Update: Years of debate about Utah anti-discrimination law end in Capitol rotunda


Madeleine Lewis
Capital West News

SALT LAKE CITY — It lasted less than 15 minutes but a signing ceremony in the waning hours of the Legislature ended years of debate as Utah officially adopted a law that provides LGBT people protections in employment and house. Religious people also received some protection as SB296 was signed into law by Gov. Gary Herbert.

Gov. Gary Herbert speaks before signing bill
Gov. Gary Herbert speaks before signing bill

In an agreement that seemed impossible two months ago, the anti-discrimination and religious liberties bill was passed to literal and figurative applause.

The bill provides equal rights in housing and employment to everyone, and has provisions that protect the religious rights of all parties involved.

SB296 was heard in the House late Wednesday night. Three representatives spoke in opposition of the bill, citing time constraints and logistical and technical issues.

This bill was introduced late in the session which concerned many legislators and citizens. They voiced concerns that there wasn’t enough time to dissect the bill, fully vet and understand it.

To that, bill sponsor Rep. Brad L. Dee, R-Ogden, said, “When there are items on this floor, I trust in other people sometimes because sometimes I can’t fully vet them myself…not everyone of us understands it, but you gotta trust sometime across this body with who have.”

The final vote was 65-10, in favor of the bill.

When it became clear the bill would pass into law, the audience in the galleries of the House started a standing ovation.

“We try to resist public outburst, but I think that would have been pointless,” Speaker of the House Gregory H. Hughes said.

The LDS Church stated in a news release the following day, “The Church applauds the efforts of the Utah Legislature and other members of the community for this historic accomplishment.”

The statement also noted, “It reflects the very best of collaboration and statesmanship from groups and individuals who may not always agree on all things.”

SB296 was ceremonially signed into law Thursday, March 12 by Herbert.

This bill’s passage was quickly followed by SB297, which provides greater religious liberty protections to clerks in county offices who do not wish to preform certain legal marriages, so long as there is someone else in the office able to take their place. They forfeit the right to preform any marriages by using this conscientious objection, but shouldn’t be discriminated against in the work place.

LGBT groups like Equality Utah remained neutral on the bill, barring the passage of SB296.

Though there was no overt agreement that one bill could not pass without the other, many legislators viewed the two as companion bills.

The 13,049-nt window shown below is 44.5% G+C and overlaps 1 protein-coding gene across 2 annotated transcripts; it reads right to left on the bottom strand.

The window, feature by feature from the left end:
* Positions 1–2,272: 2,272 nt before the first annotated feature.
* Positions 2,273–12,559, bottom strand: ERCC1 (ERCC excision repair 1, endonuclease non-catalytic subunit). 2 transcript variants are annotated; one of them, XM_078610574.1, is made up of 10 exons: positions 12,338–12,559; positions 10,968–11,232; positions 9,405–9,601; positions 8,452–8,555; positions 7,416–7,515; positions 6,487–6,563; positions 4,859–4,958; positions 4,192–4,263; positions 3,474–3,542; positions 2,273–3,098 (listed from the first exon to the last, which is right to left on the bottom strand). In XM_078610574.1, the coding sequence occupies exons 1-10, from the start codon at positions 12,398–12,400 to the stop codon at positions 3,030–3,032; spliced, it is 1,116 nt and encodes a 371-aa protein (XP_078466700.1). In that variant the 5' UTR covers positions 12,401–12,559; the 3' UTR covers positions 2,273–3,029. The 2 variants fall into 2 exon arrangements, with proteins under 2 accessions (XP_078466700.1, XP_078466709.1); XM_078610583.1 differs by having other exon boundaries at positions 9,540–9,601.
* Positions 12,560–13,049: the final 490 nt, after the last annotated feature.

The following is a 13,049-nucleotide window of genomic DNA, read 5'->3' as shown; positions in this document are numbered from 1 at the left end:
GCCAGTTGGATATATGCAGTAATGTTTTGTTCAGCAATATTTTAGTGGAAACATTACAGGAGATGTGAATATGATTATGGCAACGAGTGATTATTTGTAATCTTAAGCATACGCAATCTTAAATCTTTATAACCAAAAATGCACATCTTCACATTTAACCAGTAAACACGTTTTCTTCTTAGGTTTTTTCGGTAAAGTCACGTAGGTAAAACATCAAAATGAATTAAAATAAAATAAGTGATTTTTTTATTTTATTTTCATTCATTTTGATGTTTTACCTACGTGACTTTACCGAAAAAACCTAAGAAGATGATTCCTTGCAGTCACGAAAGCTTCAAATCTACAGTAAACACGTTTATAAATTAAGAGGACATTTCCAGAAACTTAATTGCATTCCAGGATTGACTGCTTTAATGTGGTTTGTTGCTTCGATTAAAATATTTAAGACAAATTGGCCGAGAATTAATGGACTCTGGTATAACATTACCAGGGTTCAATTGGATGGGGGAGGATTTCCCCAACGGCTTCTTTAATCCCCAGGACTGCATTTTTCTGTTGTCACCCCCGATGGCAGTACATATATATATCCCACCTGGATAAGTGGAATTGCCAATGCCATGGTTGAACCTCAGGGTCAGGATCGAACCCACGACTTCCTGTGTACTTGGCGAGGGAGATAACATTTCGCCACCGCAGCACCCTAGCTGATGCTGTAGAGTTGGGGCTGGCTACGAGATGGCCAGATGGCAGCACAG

“If you read them, they have to go together,” Rep. Paul Ray, R-Clearfield, said. “There was not an agreement per say, but I think as you read through both bills you realized, if you did one you had to do the other.”

“I would not have been happy with just 296 passing. It needed to be done with 297 and in my opinion HB322,” Rep. Jacob L. Anderegg, R-Lehi, said.

“There is the official position of the sponsors of 296 that there was not any linkage with 297. And I accept that on face value,” Rep. V. Lowry Snow, R-St. George, said. However, he along with other representatives said they felt the need to support both bills in order to adequately balance both religious and LGBT rights.

This compromise was made possible by several factors.

First, the United States Supreme Court refused to rule on a gay marriage case, leaving the decision to lower courts instead.

Second, lawmakers like Sen. Stephen H. Urquhart, R-St. George; Anderegg; and others introduced separate legislation that would both promote non-discrimination and religious freedom and were themselves motivated to see action taken on these topics during the session.

Third, the LDS Church held a news conference at the beginning of the legislative session where spokesmen endorsed an effort to find balance and protect both sides. Church leaders said that the two ideas didn’t have to be mutually exclusive.

“It’s not perfect, no piece of legislation is,” Snow said. “But I think it gives us a direction and it’s taking us in the right direction. I’m a real believer in the process.”

The general feeling expressed in the capitol can be summed up in an old adage of Winston Churchill’s: “A really good compromise is one that leaves both sides equally dissatisfied.”

Print Friendly, PDF & Email